“Somehow it works, more or less,” she said.

And keeping the island cars in good repair also is a moving target. White, on Great Cranberry, has had on-island boatyard mechanics work on his vehicles and said it’s good to have a simpler car.

“You want a car that’s easy to repair,” White said. “That’s part of the problem, nowadays. The older vehicles are not computerized and easier for people to repair. The newer vehicles you really need to take off [island to fix].”

Another quirk of Great Cranberry is that most of the owners of the vehicles parked at the lot by the municipal dock on the island leave their keys in their unlocked cars. That’s because the lot doubles as a landing pad for Lifeflight of Maine helicopter and at times may need to be moved in a hurry by whoever is available. That kind of community-minded spirit is not limited to leaving the keys in the ignition, either, White and other islanders said.

“People are very kind about sharing,” Sarah Corson, a longtime seasonal resident of Little Cranberry Island, said. “They’ll share their vehicle or golf cart. People pitch in. It’s really, really nice. There’s a lot of trust.”

The end of the road for some island cars

On Matinicus, Murray drives a Jeep Cherokee she said is on its last legs.

“I’m afraid the door’s going to fall off in a rainstorm or something,” she said.

She’s looking for her next island car. And even though the vehicle won’t have to drive far — there’s not much in the way of roads on Matinicus — it has to be hardy.

“You still want to bring out old vehicles,” she said. “The roads are so bad and the atmosphere is so salty and the ferry ride is so wet. You’re looking for the happy medium between a good car and a car that’s literally about to fall apart. Island roads are bomb craters out here. Some of the islands have tarred roads, but [on Matinicus] we have no tarred roads at all. It’s very Third World.”

When it’s time to finally say goodbye to her old Jeep Cherokee, Murray will have to take it off the island, and that is just fine with her. Beginning about 15 years ago, the islanders have been working to reduce the numbers of dead vehicles that rust into the island’s scenery forever. One heady day, Matinicus islanders hired a Prock Marine barge and a big crane and spent all day pulling and twitching the dead cars off island. Nowadays, if you haul a bring a vehicle over to Matinicus, you have to pay a $250 deposit to the town.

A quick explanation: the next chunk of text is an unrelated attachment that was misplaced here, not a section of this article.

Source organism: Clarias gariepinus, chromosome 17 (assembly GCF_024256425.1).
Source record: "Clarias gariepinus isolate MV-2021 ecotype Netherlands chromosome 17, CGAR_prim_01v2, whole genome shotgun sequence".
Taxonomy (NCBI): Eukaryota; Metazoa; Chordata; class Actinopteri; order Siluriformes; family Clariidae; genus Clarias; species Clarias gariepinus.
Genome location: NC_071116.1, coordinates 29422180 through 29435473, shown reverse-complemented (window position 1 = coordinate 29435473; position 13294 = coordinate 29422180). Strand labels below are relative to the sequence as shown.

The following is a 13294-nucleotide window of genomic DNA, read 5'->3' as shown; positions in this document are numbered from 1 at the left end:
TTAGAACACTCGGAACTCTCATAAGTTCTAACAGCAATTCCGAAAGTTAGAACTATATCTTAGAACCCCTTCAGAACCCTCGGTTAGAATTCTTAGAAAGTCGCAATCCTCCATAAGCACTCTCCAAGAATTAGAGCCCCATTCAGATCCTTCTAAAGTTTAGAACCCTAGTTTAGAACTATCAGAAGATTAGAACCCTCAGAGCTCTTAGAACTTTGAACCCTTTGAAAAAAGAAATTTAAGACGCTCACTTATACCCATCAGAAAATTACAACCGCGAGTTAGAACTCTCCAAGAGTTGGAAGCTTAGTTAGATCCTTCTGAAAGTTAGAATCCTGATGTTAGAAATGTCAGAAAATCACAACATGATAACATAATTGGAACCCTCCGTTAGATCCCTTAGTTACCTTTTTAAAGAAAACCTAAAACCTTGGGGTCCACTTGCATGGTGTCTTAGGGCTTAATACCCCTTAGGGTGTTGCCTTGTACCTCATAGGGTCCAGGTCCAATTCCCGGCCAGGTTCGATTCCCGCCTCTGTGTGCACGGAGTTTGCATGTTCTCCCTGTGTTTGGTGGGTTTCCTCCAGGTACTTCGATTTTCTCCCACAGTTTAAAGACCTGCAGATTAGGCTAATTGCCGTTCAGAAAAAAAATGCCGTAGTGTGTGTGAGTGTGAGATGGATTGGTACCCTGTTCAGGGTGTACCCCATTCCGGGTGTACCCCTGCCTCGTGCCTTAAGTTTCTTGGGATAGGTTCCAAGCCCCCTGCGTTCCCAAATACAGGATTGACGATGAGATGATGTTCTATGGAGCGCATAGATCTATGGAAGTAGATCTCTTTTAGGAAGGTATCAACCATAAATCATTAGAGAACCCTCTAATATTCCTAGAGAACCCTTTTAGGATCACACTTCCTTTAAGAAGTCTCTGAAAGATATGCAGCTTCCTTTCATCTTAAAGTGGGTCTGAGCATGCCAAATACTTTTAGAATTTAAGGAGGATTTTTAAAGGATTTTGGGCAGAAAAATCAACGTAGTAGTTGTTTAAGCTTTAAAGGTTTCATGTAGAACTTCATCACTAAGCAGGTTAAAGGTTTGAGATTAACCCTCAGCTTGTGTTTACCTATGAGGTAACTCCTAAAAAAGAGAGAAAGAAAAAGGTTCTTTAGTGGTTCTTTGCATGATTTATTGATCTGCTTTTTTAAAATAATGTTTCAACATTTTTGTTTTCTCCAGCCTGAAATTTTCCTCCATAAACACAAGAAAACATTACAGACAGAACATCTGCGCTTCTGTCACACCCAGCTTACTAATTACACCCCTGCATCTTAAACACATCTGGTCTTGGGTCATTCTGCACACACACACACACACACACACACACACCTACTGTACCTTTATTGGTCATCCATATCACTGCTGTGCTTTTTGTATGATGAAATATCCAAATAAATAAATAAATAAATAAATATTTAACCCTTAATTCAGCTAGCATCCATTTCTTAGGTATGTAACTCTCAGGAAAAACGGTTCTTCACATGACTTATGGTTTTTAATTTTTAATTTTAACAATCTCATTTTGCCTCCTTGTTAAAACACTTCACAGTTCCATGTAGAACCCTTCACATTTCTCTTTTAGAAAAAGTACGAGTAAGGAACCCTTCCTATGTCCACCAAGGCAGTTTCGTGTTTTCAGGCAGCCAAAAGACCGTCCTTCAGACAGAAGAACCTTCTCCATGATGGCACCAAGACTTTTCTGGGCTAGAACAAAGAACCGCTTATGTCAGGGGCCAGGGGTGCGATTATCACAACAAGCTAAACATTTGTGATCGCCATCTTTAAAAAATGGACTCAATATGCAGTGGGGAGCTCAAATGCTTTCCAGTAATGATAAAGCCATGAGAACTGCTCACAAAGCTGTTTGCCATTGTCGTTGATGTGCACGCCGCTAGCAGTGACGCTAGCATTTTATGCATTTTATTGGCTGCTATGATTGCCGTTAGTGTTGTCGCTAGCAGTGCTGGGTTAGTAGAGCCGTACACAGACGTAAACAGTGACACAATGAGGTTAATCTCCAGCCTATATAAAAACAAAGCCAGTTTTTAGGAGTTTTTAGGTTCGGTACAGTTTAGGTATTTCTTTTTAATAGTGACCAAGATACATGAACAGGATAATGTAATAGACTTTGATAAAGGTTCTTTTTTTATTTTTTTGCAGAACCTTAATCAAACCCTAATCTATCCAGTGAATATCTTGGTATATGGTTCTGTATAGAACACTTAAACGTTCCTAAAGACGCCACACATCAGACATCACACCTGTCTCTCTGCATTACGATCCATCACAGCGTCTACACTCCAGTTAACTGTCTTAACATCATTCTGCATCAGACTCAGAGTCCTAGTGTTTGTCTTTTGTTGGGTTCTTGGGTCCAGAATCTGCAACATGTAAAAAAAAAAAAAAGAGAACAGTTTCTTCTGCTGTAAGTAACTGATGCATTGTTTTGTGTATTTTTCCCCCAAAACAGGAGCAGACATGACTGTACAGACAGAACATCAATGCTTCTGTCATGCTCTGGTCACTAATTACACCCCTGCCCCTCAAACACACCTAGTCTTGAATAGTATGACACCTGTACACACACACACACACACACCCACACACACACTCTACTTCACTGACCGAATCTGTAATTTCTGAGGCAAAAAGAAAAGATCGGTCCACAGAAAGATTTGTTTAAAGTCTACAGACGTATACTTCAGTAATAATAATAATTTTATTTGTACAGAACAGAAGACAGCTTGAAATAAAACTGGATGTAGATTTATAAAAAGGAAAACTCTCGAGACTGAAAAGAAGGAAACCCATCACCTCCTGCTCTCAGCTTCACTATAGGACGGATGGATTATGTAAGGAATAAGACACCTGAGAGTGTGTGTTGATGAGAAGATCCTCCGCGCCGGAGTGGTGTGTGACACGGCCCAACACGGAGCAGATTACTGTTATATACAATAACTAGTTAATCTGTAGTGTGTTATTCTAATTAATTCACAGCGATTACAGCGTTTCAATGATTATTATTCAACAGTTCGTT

“If you abandon the vehicle, the town has ferry fare and enough for a wrecker,” Murray said. “Even though we still have some creative vehicles and some uninspectable vehicles, we don’t have the same amount of utter crud. It was getting to the point where there really were too many and they really were in the way of pretty much everybody.”

Over on Isle au Haut, resident Kendra Chubbuck, who drives a 2004 Subaru Forester with nearly 150,000 miles on it, said that even when you think a vehicle is dead, it often gets resuscitated by someone else. Before she started driving her current ride, which sports a cracked windshield, has a falling-off muffler and is rusting out, she drove a 1997 Jeep Cherokee with more than 180,000 miles on it. It kept getting flat tires and seemed like more trouble than it was worth, so she gave it away to somebody else, and they gave it away to somebody else. And so on.

“It’s gone through four families out here, and it’s still running,” she said. “Every time I see it, I wish I’d kept it.”

Still, she also sees derelict vehicles that she believes really ought to be hauled off Isle au Haut that remain there.

“They’re just hanging in people’s yards, and are here forever,” Chubbuck said. “You’ve got to pay to get them off, and it’s expensive. It can cost anywhere from $250 to $400 to get them off the island and people just let them die here. Or they give their car away to somebody who wants to use it for parts.”

Her husband, John DeWitt, drives a 1997 Ford truck, a multipurpose workhorse of a vehicle which has occasionally moonlighted as a tractor.

“It helped us build the house, pulling out tree stumps and pulling out rocks,” Chubbuck said.

The four-wheel drive has given out and the back end rusted and has been replaced by a wooden truck bed. Nevertheless, they have no plans to upgrade.

“I’d kind of hate to get a new truck,” DeWitt said.

For Chubbuck, the very old vehicles that have made it out to the island and never made it off help to give Isle au Haut some of its character.

“I love the old, old vehicles out here,” she said. “The old-fashioned trucks from the 1920s and 1930s. Really old. And they use them out here. They actually drive them.”